I exposed back to solid mat ( as solid as there is ) and applied 2 coats of epoxy over the exposed roving as a barrier coat...slapped on two coats of bottom paint and called it good....If after a couple years in the water more do not appear around the edges I will fair them.

They were two of the three biggest blisters on my boat at 1/2 dollar size...all the other are nickel size of smaller....they are about 3 or 4"each now to get back to good mat.

CSM has little if any structural function on our boats ...it is used as a filler and or like i said a fairing layer nothing more...I have personally yet to see roving on any boat affected with blisters...saying roving NEEDS CSM for blister protection is just plain heresy.

There are many old boats that have roving as their only skin with a faring compound used to hide the roving s pattern...These boats seldom if ever incur any blisters of any kind.
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The purchase price of a boat is just the admittance fee to the dance...you still have to spend money on the girl...so court one with something going for her with pleasing and desirable character traits others desire as well... or you could find yourself in a disillusioned relationship contemplating an expensive divorce.

Last edited by Stillraining; 10-17-2010 at 12:30 PM.
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post #7 of 28 Old 10-17-2010 Thread Starter
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I don't plan on selling out boat, so I'm not concerned about addressing any blisters for that purpose...It's really for my own edification. I guess what should be done is to open all the blisters up, to see if they are in the gel coat or deeper. So what do you think...Fix the deep ones and leave the gel coat ones?
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post #8 of 28 Old 10-17-2010
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Gel coat blisters are not the same as osmotic blisters and are due to other issues...they can be found on topsides as well ...most blisters are osmotic which are below the water line and deeper into the CSM....but there again are not a structural issue and CANNOT lead to further penetration any deeper then the resin starved fiberglass extends.which is almost always limited to the CSM..If your structural lay up is resin starved you have potentially a nightmare on your hands and a peal job with new layup of epoxy resin glass is the best recourse.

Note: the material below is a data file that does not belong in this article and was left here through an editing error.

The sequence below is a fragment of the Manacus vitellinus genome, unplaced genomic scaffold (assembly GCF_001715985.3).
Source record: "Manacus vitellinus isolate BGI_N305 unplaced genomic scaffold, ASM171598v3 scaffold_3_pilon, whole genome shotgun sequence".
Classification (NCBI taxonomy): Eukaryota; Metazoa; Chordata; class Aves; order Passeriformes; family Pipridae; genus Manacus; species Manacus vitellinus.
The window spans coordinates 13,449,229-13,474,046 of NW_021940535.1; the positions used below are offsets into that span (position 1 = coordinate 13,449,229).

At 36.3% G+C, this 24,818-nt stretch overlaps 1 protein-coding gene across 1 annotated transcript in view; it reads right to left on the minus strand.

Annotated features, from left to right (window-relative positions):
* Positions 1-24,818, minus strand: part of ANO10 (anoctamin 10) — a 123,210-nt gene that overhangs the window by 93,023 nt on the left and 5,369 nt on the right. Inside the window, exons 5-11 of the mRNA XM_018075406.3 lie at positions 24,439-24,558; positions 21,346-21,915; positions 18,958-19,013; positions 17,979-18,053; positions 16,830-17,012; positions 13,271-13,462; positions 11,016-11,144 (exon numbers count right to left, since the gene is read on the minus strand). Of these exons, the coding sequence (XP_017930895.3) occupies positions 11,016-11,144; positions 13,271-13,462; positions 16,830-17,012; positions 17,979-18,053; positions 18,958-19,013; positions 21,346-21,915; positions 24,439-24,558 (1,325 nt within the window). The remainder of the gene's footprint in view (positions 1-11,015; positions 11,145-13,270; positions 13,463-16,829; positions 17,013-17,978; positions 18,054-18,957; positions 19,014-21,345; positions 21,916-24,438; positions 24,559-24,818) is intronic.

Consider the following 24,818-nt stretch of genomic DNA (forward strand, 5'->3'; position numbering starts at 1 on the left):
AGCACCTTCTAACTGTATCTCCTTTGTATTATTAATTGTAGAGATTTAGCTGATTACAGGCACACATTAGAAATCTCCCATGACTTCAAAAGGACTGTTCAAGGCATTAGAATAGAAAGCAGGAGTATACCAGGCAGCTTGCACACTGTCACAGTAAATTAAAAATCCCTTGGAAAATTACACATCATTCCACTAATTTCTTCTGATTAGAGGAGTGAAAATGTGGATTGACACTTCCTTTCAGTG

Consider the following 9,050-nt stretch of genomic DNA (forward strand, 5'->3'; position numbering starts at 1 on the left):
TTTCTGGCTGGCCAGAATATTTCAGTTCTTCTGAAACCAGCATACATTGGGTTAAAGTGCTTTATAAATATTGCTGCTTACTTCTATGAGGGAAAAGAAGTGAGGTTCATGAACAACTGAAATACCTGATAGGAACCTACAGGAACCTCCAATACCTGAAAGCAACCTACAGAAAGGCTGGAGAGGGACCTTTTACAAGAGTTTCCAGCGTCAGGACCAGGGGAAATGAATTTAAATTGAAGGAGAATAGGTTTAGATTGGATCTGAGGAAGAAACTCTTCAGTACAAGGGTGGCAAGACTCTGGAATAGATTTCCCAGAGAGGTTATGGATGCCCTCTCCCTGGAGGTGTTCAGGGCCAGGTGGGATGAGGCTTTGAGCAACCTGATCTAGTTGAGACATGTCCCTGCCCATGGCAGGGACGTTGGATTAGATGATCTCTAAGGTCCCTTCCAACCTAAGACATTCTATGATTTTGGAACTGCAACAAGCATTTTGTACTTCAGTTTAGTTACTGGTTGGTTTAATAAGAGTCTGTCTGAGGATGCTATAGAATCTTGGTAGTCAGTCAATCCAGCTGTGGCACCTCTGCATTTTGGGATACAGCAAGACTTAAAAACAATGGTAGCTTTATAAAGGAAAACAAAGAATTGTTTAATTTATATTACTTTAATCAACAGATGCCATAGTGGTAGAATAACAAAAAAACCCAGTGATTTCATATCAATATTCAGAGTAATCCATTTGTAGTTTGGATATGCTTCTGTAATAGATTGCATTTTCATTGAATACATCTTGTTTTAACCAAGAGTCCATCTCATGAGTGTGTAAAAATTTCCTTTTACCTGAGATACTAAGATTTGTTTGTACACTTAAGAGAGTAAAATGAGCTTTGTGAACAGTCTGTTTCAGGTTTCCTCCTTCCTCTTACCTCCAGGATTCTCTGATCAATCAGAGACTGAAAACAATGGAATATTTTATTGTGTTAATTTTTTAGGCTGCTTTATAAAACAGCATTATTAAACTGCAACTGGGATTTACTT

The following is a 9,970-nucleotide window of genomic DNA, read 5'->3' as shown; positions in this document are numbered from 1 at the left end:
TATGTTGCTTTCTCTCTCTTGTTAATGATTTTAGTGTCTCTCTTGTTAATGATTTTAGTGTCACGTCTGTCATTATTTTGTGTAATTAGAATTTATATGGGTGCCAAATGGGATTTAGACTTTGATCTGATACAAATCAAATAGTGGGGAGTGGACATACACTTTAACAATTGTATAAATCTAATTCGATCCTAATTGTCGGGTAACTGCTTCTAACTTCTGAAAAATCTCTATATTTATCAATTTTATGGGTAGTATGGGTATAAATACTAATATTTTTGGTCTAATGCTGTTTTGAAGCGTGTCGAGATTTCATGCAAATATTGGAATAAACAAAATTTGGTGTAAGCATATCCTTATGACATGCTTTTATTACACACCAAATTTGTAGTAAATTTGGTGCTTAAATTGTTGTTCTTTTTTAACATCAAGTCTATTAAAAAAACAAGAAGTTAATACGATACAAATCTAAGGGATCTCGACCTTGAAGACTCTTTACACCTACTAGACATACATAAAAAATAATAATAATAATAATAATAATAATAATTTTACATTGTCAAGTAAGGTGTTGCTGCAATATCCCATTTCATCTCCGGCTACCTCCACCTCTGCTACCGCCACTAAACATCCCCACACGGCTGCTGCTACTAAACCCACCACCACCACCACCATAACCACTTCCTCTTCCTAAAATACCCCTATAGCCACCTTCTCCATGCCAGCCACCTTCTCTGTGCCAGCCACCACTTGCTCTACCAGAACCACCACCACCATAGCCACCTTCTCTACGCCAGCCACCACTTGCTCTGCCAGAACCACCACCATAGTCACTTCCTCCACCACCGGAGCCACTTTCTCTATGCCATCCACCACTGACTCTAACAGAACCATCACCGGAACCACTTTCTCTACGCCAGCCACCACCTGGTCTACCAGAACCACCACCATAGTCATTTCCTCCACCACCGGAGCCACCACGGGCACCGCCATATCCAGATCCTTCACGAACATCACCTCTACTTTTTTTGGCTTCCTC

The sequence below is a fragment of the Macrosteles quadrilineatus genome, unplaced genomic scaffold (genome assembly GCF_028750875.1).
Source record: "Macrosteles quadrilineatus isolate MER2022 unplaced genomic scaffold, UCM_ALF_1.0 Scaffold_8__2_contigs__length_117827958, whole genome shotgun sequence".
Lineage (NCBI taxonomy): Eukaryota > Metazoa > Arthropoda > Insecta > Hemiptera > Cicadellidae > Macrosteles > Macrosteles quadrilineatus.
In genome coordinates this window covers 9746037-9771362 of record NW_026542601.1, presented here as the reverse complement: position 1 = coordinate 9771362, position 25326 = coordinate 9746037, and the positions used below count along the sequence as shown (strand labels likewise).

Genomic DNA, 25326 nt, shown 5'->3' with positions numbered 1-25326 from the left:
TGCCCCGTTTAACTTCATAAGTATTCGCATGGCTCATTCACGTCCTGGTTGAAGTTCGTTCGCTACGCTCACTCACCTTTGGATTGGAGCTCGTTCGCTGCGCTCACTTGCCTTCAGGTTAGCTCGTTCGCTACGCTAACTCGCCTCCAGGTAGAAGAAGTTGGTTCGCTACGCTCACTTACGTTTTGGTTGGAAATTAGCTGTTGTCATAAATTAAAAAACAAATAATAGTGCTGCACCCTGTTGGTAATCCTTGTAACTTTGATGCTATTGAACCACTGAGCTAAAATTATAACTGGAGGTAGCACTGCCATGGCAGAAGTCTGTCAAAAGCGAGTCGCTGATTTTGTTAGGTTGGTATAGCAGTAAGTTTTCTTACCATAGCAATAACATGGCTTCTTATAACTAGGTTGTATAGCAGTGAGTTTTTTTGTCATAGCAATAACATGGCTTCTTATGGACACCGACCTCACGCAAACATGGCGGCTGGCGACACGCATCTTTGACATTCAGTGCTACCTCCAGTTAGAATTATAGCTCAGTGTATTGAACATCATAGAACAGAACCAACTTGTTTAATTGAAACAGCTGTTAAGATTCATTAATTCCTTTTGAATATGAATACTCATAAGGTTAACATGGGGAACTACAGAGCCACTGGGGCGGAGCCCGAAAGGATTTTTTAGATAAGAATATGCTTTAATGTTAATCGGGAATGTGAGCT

I have personally inspected quite a few peal jobs now...and they are effective in removing the problem CSM from the rest of the hull....what I don't like about the procedure is that in doing so ther is no way not to damage individual fibers on the surface of that structural mat...effectively turning the layer into CSM...Saturating every fiber once again with epoxy is critical to making sure your now new surface dosent become the next front of osmotic attack.

This is why I said I would love it if all the CSM would just all fall off my boat...as I have no plan to peal it and dammage its surface to lay another one up on a perfectly sound structural layer.

If its just in the CSM as is 99% of the issues if seen..leave them or repair them to suit your fancy...they CAN NOT sink you...they are the equivalent to a pimple on your skin....unsightly and annoying but your guts cant fall out of your body due to them.

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The purchase price of a boat is just the admittance fee to the dance...you still have to spend money on the girl...so court one with something going for her with pleasing and desirable character traits others desire as well... or you could find yourself in a disillusioned relationship contemplating an expensive divorce.

Last edited by Stillraining; 10-17-2010 at 04:58 PM.
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post #9 of 28 Old 10-17-2010 Thread Starter
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Thank you the advice guys.
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post #10 of 28 Old 10-17-2010